Do electric cars really help the environment?
President Obama thinks so.
So does Leonardo DiCaprio. And many others.
The argument goes like this:
Regular cars run on gasoline, a fossil fuel
that pumps CO2 straight out of the tailpipe
and into the atmosphere. Electric cars run
on electricity. They don’t burn any gasoline at all.
No gas; no CO2. In fact, electric
cars are often advertised as creating “zero emissions.”
But do they really? Let’s
take a closer look.
First, there’s the energy needed to produce
the car. More than a third of the lifetime
carbon-dioxide emissions from an electric
car comes from the energy used make the car
itself, especially the battery. The mining
of lithium, for instance, is not a green activity.
When an electric car rolls off the production
line, it’s already been responsible for
more than 25,000 pounds of carbon-dioxide
emission. The amount for making a conventional car:
just 16,000 pounds.
But that’s not the end of the CO2 emissions.
Because while it’s true that electric cars
don’t run on gasoline, they do run on electricity,
which, in the US is often produced by another
fossil fuel — coal. As green venture capitalist
Vinod Khosla likes to point out,
“Electric cars are coal-powered cars.”
The most popular electric car, the Nissan
Leaf, over a 90,000-mile lifetime will emit
31 metric tons of CO2, based on emissions
from its production, its electricity consumption
at average U.S. fuel mix and its ultimate
A comparable Mercedes CDI A160 over a similar
lifetime will emit just 3 tons more across
its production, diesel consumption and ultimate
scrapping. The results are similar for a top-line
Tesla, the king of electric cars. It emits
about 44 tons, which is only 5 tons less
than a similar Audi A7 Quattro.
So throughout the full life of an electric
car, it will emit just three to five tons less CO2.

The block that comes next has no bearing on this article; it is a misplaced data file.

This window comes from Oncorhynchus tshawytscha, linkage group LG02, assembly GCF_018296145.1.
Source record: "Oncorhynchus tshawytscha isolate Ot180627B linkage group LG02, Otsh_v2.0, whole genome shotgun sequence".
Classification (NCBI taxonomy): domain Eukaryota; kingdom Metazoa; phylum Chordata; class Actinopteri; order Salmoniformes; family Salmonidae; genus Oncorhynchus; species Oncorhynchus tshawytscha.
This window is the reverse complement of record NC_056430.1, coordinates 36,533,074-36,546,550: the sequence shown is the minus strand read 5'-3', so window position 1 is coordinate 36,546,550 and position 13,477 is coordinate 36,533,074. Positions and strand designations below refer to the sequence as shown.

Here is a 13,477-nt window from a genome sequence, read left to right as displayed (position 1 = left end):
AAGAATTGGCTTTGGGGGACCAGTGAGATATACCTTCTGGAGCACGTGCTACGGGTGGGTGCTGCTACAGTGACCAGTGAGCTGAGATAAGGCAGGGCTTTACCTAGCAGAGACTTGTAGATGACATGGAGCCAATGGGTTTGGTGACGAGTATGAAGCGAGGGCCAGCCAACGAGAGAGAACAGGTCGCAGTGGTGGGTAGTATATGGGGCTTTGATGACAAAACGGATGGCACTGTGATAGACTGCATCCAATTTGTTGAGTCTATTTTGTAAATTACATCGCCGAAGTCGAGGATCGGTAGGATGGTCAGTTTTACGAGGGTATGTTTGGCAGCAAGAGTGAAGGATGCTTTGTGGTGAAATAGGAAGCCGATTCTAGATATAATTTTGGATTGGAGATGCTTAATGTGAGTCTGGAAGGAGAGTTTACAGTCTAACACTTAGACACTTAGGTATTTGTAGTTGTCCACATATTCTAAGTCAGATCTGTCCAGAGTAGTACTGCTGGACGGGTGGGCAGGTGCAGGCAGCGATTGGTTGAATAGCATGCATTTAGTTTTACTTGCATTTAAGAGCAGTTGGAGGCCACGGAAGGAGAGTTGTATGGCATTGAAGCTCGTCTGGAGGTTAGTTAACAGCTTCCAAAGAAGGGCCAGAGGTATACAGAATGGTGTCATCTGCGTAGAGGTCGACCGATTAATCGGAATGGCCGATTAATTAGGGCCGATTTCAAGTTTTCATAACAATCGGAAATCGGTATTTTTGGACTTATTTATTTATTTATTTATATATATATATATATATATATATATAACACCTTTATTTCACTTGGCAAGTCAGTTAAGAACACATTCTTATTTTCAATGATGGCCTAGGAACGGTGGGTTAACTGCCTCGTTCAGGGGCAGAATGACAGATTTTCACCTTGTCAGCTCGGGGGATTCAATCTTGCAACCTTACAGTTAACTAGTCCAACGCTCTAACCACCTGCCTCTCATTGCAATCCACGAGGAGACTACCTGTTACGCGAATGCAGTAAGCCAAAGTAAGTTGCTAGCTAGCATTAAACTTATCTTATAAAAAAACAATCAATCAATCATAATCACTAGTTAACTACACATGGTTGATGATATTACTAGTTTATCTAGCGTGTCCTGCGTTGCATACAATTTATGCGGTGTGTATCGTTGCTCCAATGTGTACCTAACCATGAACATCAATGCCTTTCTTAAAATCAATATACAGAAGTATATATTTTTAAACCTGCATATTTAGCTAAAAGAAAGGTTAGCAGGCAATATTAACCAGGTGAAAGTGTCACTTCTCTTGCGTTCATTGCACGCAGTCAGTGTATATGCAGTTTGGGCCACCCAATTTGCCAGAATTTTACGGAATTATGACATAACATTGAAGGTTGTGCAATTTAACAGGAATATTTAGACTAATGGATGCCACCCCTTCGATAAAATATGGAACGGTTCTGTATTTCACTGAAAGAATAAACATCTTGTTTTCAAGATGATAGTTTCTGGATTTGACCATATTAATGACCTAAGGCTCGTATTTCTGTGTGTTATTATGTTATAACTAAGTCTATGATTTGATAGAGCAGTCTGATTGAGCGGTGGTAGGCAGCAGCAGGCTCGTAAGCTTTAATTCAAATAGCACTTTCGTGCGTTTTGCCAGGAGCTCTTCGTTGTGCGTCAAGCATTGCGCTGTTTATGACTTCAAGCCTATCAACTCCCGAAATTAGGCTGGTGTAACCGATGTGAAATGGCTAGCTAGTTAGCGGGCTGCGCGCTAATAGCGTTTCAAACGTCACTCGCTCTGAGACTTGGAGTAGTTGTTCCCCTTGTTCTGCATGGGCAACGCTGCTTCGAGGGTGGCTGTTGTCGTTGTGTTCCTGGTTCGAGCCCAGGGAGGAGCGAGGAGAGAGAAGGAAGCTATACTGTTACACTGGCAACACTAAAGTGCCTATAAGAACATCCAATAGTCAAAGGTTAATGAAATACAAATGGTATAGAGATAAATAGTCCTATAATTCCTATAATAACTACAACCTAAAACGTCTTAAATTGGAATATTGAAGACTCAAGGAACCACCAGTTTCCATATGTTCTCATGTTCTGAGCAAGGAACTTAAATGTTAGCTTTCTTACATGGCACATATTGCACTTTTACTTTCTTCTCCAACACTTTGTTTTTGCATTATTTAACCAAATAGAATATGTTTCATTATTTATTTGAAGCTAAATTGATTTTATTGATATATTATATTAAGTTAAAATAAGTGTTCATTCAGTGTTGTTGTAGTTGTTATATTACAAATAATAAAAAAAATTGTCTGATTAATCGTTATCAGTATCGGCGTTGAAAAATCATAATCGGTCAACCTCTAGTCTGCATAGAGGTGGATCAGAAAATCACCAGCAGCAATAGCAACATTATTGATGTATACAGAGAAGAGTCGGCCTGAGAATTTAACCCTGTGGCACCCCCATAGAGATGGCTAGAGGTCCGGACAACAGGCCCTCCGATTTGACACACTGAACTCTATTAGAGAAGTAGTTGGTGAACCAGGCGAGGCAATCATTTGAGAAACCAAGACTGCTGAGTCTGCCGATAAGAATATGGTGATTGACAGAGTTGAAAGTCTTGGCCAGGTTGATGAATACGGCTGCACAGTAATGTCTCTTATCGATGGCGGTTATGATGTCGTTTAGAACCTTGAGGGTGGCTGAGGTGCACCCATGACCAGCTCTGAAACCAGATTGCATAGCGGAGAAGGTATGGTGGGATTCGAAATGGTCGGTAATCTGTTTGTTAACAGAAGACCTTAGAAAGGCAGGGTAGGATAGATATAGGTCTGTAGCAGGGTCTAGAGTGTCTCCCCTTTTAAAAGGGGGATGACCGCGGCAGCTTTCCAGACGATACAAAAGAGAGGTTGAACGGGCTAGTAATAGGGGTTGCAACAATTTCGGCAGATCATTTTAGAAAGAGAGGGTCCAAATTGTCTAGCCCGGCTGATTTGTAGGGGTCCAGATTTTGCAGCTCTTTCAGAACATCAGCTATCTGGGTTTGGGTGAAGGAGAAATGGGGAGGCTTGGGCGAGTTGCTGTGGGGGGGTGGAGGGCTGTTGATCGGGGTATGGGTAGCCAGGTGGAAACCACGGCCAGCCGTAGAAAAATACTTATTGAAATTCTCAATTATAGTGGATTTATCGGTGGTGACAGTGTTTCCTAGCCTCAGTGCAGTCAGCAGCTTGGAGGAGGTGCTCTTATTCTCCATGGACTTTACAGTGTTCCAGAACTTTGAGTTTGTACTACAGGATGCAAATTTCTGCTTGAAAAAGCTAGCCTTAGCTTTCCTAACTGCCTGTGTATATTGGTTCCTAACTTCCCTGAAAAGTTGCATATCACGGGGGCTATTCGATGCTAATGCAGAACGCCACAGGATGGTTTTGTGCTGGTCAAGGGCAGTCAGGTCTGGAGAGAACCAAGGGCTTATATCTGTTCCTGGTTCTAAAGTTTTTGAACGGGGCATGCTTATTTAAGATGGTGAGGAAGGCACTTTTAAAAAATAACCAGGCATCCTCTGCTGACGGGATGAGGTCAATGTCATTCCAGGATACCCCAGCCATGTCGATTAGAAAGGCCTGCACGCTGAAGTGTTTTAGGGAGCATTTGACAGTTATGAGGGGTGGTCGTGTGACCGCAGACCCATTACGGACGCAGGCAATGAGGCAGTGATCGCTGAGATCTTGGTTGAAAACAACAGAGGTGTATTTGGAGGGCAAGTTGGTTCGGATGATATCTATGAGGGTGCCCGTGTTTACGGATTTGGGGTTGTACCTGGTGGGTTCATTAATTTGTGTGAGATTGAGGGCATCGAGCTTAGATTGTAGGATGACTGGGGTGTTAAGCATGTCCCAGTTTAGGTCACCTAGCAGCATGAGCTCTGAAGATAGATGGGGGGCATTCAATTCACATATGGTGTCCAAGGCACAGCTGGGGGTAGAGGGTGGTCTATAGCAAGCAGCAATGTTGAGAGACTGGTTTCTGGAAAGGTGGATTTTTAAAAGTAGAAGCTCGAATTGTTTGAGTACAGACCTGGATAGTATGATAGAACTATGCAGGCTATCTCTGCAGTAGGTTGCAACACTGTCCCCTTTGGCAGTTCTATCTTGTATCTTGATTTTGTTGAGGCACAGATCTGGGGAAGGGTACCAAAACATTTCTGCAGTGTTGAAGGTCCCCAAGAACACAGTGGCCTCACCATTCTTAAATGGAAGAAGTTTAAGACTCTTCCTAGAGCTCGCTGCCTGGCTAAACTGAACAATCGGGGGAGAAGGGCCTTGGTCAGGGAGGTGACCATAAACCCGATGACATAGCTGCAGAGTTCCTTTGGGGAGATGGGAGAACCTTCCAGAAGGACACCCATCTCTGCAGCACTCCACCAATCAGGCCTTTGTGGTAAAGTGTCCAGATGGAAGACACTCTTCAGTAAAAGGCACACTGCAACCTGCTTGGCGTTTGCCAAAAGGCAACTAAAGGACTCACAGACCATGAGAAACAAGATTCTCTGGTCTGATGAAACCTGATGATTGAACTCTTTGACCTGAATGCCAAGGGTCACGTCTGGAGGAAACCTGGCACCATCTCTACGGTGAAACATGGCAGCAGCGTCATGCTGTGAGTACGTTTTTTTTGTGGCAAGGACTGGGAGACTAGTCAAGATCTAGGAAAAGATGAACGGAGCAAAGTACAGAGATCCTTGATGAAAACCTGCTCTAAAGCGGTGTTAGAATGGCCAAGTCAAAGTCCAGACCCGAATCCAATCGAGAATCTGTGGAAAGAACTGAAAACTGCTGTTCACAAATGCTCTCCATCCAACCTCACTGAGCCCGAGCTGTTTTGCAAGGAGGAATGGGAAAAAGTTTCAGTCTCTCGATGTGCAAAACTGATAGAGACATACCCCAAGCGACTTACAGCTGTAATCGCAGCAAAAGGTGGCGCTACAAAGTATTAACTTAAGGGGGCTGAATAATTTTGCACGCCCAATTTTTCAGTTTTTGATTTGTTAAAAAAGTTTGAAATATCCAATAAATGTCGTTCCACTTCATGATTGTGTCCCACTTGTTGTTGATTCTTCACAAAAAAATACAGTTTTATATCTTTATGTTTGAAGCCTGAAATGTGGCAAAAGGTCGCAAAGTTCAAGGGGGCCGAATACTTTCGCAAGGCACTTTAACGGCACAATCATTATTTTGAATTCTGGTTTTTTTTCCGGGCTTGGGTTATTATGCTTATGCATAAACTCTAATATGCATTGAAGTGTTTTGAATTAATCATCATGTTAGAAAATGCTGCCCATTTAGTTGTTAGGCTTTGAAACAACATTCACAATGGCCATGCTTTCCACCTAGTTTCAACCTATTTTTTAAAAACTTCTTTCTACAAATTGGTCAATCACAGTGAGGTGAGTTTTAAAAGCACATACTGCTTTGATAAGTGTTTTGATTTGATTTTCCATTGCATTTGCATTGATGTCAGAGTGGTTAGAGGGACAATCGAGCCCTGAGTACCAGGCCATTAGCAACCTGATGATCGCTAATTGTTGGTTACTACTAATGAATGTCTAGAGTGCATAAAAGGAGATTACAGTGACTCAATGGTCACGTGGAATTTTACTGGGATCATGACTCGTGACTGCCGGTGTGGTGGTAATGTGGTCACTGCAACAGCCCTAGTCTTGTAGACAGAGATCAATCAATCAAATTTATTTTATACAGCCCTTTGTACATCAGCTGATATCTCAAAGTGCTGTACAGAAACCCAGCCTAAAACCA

In Europe, on its European Trading
System, it currently costs $7 to cut one ton of CO2.
So the entire climate benefit of an
electric car is about $35. Yet the U.S. federal
government essentially provides electric car
buyers with a subsidy of up to $7,500.
Paying $7,500 for something you could get
for $35 is a very poor deal. And that doesn’t
include the billions more in federal and state
grants, loans and tax write-offs that go directly
to battery and electric-car makers.
The other main benefit from electric cars
is supposed to be lower pollution.
But remember Vinod Khosla’s observation “Electric cars
are coal-powered cars.”
Yes, it might be powered by coal, proponents
will say, but unlike the regular car,
coal plant emissions are far away from the city
centers where most people live and where damage
from air pollution is greatest. However, new
research in Proceedings of the National Academy
of Sciences found that while gasoline cars
pollute closer to home, coal-fired power actually
pollutes more — a lot more. How much more?
Well, the researchers estimate that if the
U.S. has 10% more gasoline cars in 2020, 870
more people will die each year from the additional
air pollution. If the U.S. has 10% more electric
vehicles powered on the average U.S. electricity
mix, 1,617 more people will die every year
from the extra pollution. Twice as many.
But of course electricity from renewables
like solar and wind creates energy for electric
cars without CO2. Won’t the perceived rapid
ramp-up of these renewables make future electric
cars much cleaner? Unfortunately, this is
mostly wishful thinking. Today, the U.S. gets
14% of its electric power from renewables.
In 25 years, Obama’s Energy Information
Administration estimates that number will
have gone up just 3 percentage points to 17%.
Meanwhile, those fossil fuels that generate
65% of U.S. electricity today will still generate
about 64% of it in 2040.
While electric-car owners may cruise around
feeling virtuous, the reality is that the
electric car cuts almost no CO2, costs taxpayers
a fortune, and, surprisingly, generates more
air pollution than traditional gasoline cars.
I’m Bjørn Lomborg, president of the Copenhagen